Here's why Indians are trolling The New York Times

The New York Times recently published a piece on the benefits of deep breathing.

"Scientists at Stanford University may have uncovered for the first time why taking deep breaths can be so calming," the article says, quoting Stanford research. "The research, on a tiny group of neurons deep within the brains of mice, also underscores just how intricate and pervasive the links are within our body between breathing, thinking, behaving and feeling."

For the most part, Indians did not disagree with the assumption, but they did have a problem with the phrase "for the first time."

Indians on Twitter teared into the publication for not acknowledging the centuries-old practice of Yoga, for which, incidentally, the world credits India. Deep breathing, one of the most popular exercises in Yoga, is known as pranayam and has been practised for eons.

The NYT article makes no mention of it. And readers are burning the publication for the oversight.

There are angry comments on NYT's website...

...and, of course, on social media.

And leading the charge on Twitter is top Indian businessman Anand Mahindra, who runs Mahindra Group — the $18 billion automobiles-to-IT conglomerate.

Good morning, NYT? LOL.

13 PHOTOS
Extremely satisfying images of yoga
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Extremely satisfying images of yoga
Schoolchildren attend a yoga session at a camp in Ahmedabad, India January 5, 2017. REUTERS/Amit Dave TPX IMAGES OF THE DAY
Participants perform yoga during World Yoga Day in New Delhi, India, June 21, 2016. REUTERS/Adnan Abidi
School children attend a yoga session on the last day of the 10-day long camp in Ahmedabad, India, January 10, 2016. REUTERS/Amit Dave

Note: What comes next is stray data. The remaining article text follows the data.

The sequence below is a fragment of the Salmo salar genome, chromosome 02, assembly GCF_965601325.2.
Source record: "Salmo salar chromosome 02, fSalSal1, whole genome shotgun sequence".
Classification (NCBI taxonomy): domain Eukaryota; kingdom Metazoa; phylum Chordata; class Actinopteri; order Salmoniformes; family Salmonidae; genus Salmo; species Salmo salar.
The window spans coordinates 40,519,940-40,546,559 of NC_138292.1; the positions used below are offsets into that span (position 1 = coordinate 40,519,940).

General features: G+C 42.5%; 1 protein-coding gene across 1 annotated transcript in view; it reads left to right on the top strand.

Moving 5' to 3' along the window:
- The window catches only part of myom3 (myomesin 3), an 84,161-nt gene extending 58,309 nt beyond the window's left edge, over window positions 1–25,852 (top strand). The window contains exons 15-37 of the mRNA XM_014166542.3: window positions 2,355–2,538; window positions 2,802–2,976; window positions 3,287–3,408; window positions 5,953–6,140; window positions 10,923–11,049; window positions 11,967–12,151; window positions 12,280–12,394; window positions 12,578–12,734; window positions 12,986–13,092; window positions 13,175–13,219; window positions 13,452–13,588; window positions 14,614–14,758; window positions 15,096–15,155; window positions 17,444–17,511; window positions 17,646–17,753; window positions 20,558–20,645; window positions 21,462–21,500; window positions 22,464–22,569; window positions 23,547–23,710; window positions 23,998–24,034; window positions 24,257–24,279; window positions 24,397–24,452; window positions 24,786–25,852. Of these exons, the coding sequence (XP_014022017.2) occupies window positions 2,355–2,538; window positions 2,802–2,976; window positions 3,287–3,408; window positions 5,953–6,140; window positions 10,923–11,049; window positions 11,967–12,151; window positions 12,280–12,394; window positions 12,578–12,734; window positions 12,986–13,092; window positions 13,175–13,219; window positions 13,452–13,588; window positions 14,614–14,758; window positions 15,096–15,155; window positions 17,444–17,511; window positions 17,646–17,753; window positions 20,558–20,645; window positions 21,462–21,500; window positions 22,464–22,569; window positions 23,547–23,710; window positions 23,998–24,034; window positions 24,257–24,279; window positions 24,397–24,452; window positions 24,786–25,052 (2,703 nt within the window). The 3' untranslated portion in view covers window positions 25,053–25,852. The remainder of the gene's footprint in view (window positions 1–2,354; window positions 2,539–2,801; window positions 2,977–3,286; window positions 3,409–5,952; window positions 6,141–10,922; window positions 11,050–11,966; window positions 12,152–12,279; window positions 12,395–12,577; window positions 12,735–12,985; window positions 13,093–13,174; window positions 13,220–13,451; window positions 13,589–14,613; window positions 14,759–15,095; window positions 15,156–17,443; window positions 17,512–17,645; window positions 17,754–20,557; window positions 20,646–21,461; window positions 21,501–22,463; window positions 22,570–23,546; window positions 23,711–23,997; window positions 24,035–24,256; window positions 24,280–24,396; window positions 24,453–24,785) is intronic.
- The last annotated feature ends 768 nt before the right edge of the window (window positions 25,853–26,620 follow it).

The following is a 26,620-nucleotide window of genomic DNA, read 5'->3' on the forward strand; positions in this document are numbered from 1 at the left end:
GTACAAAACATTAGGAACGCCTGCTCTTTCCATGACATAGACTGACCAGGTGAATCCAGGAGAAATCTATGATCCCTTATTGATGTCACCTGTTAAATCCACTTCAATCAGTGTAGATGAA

Schoolchildren attend a yoga session at a camp in Ahmedabad, India, January 9, 2016. REUTERS/Amit Dave
School children attend a yoga session on the last day of the 10-day long camp in Ahmedabad, India, January 10, 2016. REUTERS/Amit Dave
School children attend a yoga exercise session during a camp in the western Indian city of Ahmedabad January 11, 2011. At least 6,000 children participated, organisers said. REUTERS/Amit Dave (INDIA - Tags: SOCIETY)
Yoga enthusiasts practice yoga at Yueyan Cave during a session organised by a yoga club in Daoxian, Hunan province, China September 11, 2016. Picture taken September 11, 2016. REUTERS/Stringer ATTENTION EDITORS - THIS IMAGE WAS PROVIDED BY A THIRD PARTY. EDITORIAL USE ONLY. CHINA OUT. NO COMMERCIAL OR EDITORIAL SALES IN CHINA. TPX IMAGES OF THE DAY
Participants perform yoga during World Yoga Day in New Delhi, India, June 21, 2016. REUTERS/Adnan Abidi
People practise yoga together ahead of World Yoga Day in Zhenjiang, Jiangsu Province, China, June 20, 2016. REUTERS/Stringer ATTENTION EDITORS - THIS IMAGE WAS PROVIDED BY A THIRD PARTY. EDITORIAL USE ONLY. CHINA OUT. NO COMMERCIAL OR EDITORIAL SALES IN CHINA.
People practise yoga at a tourist spot ahead of the International Day of Yoga, on the outskirts of Beijing, China, June 20, 2016. China Daily/via REUTERS ATTENTION EDITORS - THIS PICTURE WAS PROVIDED BY A THIRD PARTY. EDITORIAL USE ONLY. CHINA OUT. NO COMMERCIAL OR EDITORIAL SALES IN CHINA.?
Women practice yoga during a performance on a glass bridge at the Shiniuzhai National Geo-park in Pingjiang county, Hunan province, China, November 5, 2015. About hundred yoga fans put on the show to promote the concept of green life and the idea of harmony between human and nature on Thursday, according to local media. REUTERS/China Daily CHINA OUT. NO COMMERCIAL OR EDITORIAL SALES IN CHINA.
School children perform yoga before the inauguration of the international kite festival in the western Indian city of Ahmedabad January 12, 2014. REUTERS/Amit Dave (INDIA - Tags: SOCIETY TPX IMAGES OF THE DAY)
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